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This information is provided by Provet for educational purposes only.

You should seek the advice of your veterinarian if your pet is ill as only he or she can correctly advise on the diagnosis and recommend the treatment that is most appropriate for your pet.

Egg-binding in birds is commonly diagnosed - but what is it ?

The term "egg-binding" is commonly used in veterinary practice. The condition is an emergency and it is caused by an egg becoming stuck in the reproductive tract (actually in the oviduct) of the hen bird. As a result the bird will show a variety of signs :

  • Collapse - exhaustion, depression
  • Straining
  • Swelling of the abdomen
  • Sitting on cold surfaces
  • As a result of the straining the cloaca (and occasionally the oviduct itself) can prolapse

Several factors are thought to be involved in the cause of this condition, including :

  • Obesity - overweight birds are more likely to develop the condition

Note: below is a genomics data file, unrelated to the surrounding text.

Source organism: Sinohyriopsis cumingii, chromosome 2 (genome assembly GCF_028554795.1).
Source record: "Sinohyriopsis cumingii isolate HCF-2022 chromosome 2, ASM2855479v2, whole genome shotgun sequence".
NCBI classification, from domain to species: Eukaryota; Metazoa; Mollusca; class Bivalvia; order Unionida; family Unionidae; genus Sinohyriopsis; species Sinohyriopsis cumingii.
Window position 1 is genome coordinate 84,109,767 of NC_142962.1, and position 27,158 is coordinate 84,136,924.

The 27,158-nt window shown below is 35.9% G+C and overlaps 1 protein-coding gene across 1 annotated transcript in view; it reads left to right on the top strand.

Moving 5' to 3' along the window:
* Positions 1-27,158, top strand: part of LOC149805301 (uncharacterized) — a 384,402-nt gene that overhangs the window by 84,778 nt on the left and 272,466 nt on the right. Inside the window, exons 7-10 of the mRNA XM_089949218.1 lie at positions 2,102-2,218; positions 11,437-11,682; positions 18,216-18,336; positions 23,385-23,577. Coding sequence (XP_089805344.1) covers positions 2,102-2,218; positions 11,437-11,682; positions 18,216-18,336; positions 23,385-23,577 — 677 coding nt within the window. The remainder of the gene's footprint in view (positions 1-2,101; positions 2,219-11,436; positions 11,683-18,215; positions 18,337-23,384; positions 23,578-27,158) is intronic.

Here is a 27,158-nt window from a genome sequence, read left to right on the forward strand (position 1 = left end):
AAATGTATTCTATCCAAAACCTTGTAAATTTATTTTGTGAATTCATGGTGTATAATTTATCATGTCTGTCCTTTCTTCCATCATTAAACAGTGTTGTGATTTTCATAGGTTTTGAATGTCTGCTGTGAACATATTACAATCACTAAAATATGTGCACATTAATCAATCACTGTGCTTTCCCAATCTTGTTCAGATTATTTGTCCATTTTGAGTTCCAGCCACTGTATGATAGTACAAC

• Low environmental temperatures
  • Dietary calcium deficiency 
  • Disease or age-related disorders of the oviduct

Management of the condition includes :

  • Ovoid obesity
  • Increase environmental temperature - to about 90 degrees F. (32 degrees C)
  • Ensure a correct balanced ration. 
  • Therapy with calcium injections (20% calcium borogluconate)
  • Manual removal of the egg
  • Surgical removal of the egg
  • Removal of the egg yolk by syringe - allowing the egg to collapse and be passed naturally, or removed manually.
  • Pain killers (analgesics)

If the condition is not treated successfully the egg may rupture internally leading to inflammation of the abdominal cavity - called peritonitis, which can be life-threatening.


Updated October 2013